Born in the Dominican Republic, Mejia arrived in the neighborhood of Dorchester when she was 5 years old. Raised by a single mother who was undocumented for most of her childhood, she began advocating at a young age on behalf of her mother and others who felt ignored and underserved by the very institutions that were supposed to serve them.
Mejia was the first in her family to graduate high school and college and first to purchase her own home in Boston. Mejia created and led a civic engagement group focused on voter registration, is the founder of a nonprofit education network and worked on national social justice campaigns as a producer for MTV. Mejia is a graduate of Dorchester High School and holds a Bachelor of Arts degree from Mount Ida College. She lives in Dorchester with her daughter and their dog.
Erin Murphy is a 5th generation Bostonian and a first-time candidate for office. She is a veteran BPS teacher and a graduate of Emerge, the state’s premier political organization that recruits, trains, and provides a powerful network for women who want to run for office. She is also a single mother of four children, one of whom has battle drug addiction.
Murphy is the recipient of several awards for her dedication to her community. After raising awareness and more than $60,000 for recovery services to people struggling with addiction, she was honored with the James F. Gavin Award in 2015. She was also recognized by the Massachusetts Commission on the Status of Women as an Unsung Heroine in 2016.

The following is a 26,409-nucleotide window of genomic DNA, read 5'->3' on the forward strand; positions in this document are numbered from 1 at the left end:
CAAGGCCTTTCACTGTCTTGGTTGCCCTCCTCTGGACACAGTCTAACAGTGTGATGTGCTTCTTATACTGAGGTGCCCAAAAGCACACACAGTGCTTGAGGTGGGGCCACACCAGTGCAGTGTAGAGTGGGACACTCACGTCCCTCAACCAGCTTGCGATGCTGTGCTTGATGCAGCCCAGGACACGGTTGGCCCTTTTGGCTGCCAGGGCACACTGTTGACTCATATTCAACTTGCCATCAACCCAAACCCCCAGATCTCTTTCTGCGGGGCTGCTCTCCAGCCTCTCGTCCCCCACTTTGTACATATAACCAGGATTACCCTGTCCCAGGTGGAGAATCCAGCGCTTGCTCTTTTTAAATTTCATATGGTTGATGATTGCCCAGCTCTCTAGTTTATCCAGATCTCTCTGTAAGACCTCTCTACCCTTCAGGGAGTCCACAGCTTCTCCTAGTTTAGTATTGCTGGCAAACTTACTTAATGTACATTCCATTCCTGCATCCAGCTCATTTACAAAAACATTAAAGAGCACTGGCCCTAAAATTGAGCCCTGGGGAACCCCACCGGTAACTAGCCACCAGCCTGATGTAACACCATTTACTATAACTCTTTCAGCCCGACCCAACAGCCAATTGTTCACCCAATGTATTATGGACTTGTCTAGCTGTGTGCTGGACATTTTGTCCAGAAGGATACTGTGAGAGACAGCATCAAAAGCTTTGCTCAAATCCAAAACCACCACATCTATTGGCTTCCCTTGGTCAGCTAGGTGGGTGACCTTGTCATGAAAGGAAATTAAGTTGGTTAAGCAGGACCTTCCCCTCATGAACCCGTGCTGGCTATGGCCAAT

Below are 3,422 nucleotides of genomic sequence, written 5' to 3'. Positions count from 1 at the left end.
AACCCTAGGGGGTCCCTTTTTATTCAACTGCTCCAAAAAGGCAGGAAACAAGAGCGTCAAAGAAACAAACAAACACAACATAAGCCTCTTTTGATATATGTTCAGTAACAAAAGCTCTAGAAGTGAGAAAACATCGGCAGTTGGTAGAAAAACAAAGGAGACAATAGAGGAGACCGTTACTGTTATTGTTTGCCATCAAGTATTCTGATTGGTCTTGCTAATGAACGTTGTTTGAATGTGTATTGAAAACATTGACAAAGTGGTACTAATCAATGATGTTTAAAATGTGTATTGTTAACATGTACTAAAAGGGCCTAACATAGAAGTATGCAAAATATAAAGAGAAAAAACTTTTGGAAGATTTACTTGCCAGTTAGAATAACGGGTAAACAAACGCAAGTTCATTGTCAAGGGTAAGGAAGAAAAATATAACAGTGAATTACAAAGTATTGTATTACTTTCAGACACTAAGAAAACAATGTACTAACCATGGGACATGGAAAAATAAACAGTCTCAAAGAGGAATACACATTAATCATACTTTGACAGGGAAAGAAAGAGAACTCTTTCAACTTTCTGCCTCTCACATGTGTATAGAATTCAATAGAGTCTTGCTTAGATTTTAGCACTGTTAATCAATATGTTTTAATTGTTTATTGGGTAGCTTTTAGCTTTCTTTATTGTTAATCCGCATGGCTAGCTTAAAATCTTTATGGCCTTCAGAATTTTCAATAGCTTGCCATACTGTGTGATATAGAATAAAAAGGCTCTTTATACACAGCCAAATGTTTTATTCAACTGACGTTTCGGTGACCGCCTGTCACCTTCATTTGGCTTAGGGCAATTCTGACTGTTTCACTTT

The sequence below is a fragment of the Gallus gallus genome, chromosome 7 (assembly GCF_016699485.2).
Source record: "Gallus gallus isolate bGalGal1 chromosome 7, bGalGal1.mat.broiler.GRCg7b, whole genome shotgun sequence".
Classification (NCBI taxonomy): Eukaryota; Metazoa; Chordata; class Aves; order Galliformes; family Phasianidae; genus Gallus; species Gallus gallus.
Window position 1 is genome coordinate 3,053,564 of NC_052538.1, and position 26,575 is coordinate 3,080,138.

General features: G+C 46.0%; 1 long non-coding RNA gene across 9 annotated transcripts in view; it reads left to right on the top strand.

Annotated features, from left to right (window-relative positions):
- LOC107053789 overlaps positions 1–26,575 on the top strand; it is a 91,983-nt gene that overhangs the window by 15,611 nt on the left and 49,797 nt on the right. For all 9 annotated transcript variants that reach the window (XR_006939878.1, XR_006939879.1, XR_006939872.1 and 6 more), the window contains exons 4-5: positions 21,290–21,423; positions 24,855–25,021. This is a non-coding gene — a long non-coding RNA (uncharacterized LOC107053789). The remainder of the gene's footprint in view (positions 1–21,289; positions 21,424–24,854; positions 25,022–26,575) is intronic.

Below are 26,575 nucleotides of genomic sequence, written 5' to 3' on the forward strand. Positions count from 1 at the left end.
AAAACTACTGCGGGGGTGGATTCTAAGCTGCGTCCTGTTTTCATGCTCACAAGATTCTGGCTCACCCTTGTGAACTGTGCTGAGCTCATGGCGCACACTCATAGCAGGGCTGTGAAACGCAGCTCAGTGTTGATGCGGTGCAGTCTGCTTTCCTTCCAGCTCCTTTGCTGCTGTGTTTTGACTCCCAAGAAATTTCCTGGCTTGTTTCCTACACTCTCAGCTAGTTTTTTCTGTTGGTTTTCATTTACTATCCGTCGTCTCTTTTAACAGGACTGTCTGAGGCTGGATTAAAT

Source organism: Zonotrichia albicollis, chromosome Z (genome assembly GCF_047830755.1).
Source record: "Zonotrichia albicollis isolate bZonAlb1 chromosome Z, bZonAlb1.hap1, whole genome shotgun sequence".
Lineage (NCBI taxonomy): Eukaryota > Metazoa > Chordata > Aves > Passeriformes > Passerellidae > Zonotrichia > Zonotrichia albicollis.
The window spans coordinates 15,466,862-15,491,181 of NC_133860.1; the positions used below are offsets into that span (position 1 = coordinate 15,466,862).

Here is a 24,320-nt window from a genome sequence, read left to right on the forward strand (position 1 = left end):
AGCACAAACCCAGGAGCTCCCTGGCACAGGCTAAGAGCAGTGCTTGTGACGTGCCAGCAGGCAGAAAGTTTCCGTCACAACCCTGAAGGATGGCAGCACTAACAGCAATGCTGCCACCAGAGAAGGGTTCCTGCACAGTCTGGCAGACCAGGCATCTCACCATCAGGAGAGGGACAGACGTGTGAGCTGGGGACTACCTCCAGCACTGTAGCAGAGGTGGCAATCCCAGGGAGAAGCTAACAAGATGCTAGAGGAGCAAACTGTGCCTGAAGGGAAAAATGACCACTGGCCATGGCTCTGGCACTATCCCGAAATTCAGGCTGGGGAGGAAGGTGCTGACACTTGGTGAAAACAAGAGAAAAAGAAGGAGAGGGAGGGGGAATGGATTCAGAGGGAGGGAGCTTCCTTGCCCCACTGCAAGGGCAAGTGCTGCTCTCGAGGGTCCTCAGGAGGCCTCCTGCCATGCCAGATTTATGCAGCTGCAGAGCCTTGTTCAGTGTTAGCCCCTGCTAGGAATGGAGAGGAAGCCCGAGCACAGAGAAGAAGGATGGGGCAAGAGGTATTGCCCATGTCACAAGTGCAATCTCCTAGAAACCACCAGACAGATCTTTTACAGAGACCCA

Alejandra St. Guillen
Born and raised in Mission Hill and and a graduate of Boston Latin School, St. Guilen began her career as a public school teacher in New York City and Boston. She then served as the Director of ¿Oiste?, Latino Civic & Political Organization where she promoted economic justice and electoral reform public policy initiatives directly impacting communities of color statewide.
Most recently, St. Guilen served as the Director of the City of Boston’s office for Immigrant Advancement. St. Guilen has a B.A. in Economics and African-American Studies from Wesleyan University and a M.Ed from City College. She currently resides in West Roxbury with her wife, Josiane, their son and their 2 dogs.
Through hard work and a great public school education, Wu, a daughter of immigrants, got a scholarship to study at Harvard, where she fell in love with Boston. It wasn’t until law school that Wu got a dose of government and politics. Working for Boston Mayor Thomas M. Menino as a Rappaport Fellow in Law and Public Policy, she created the city’s first guide to the restaurant permitting process from start to finish, and was also a driving force to launch Boston’s food truck program. She later served as statewide Constituency Director in the U.S. Senate campaign of her former law professor, Elizabeth Warren.
When she was first elected to the Boston City Council in 2013, at the age of 28, Wu became the first Asian-American woman to serve on the Council. In January 2016, she was elected President of the City Council by her colleagues in a unanimous vote, becoming the first woman of color to serve as Council President.
In 2016, Wu was honored as one of Ten Outstanding Young Leaders by the Greater Boston Chamber of Commerce and as part of Marie Claire magazine’s New Guard: The 50 Most Influential Women in America. In 2017 she received the Massachusetts Democratic Party’s highest honor, the Eleanor Roosevelt Award. She is fluent in Mandarin and Spanish, and lives in Roslindale with her husband and two young children.
See how the candidates answered the Vision Zero questionnaire about walking, biking and transit!
See how the candidates answered the Boston Coalition for Education Equality questionnaire.